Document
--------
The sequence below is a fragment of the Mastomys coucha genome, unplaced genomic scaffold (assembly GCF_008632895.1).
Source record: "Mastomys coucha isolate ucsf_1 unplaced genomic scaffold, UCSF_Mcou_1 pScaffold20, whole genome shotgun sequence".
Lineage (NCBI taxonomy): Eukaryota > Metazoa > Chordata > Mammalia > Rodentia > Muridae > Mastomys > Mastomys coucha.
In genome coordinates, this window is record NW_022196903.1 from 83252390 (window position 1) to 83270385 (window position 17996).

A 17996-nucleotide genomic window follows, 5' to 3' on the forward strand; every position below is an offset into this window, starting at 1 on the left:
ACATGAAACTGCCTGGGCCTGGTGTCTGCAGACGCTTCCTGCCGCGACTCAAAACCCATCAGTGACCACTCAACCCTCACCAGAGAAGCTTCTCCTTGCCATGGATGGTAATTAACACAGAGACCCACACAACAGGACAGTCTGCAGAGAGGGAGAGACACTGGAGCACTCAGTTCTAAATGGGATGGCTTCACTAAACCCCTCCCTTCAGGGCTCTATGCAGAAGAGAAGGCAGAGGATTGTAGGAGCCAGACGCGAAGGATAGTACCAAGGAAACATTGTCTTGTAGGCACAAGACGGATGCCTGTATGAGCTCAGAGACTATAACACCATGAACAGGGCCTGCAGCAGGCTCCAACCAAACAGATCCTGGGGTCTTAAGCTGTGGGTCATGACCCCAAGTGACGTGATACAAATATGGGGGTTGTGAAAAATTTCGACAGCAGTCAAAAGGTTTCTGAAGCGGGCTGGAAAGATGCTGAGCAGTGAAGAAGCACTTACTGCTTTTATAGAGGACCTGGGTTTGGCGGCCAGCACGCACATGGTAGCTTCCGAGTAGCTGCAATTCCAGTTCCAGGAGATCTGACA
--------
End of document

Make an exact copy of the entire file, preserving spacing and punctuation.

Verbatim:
The sequence below is a fragment of the Mastomys coucha genome, unplaced genomic scaffold (assembly GCF_008632895.1).
Source record: "Mastomys coucha isolate ucsf_1 unplaced genomic scaffold, UCSF_Mcou_1 pScaffold20, whole genome shotgun sequence".
Lineage (NCBI taxonomy): Eukaryota > Metazoa > Chordata > Mammalia > Rodentia > Muridae > Mastomys > Mastomys coucha.
In genome coordinates, this window is record NW_022196903.1 from 83252390 (window position 1) to 83270385 (window position 17996).

A 17996-nucleotide genomic window follows, 5' to 3' on the forward strand; every position below is an offset into this window, starting at 1 on the left:
ACATGAAACTGCCTGGGCCTGGTGTCTGCAGACGCTTCCTGCCGCGACTCAAAACCCATCAGTGACCACTCAACCCTCACCAGAGAAGCTTCTCCTTGCCATGGATGGTAATTAACACAGAGACCCACACAACAGGACAGTCTGCAGAGAGGGAGAGACACTGGAGCACTCAGTTCTAAATGGGATGGCTTCACTAAACCCCTCCCTTCAGGGCTCTATGCAGAAGAGAAGGCAGAGGATTGTAGGAGCCAGACGCGAAGGATAGTACCAAGGAAACATTGTCTTGTAGGCACAAGACGGATGCCTGTATGAGCTCAGAGACTATAACACCATGAACAGGGCCTGCAGCAGGCTCCAACCAAACAGATCCTGGGGTCTTAAGCTGTGGGTCATGACCCCAAGTGACGTGATACAAATATGGGGGTTGTGAAAAATTTCGACAGCAGTCAAAAGGTTTCTGAAGCGGGCTGGAAAGATGCTGAGCAGTGAAGAAGCACTTACTGCTTTTATAGAGGACCTGGGTTTGGCGGCCAGCACGCACATGGTAGCTTCCGAGTAGCTGCAATTCCAGTTCCAGGAGATCTGACA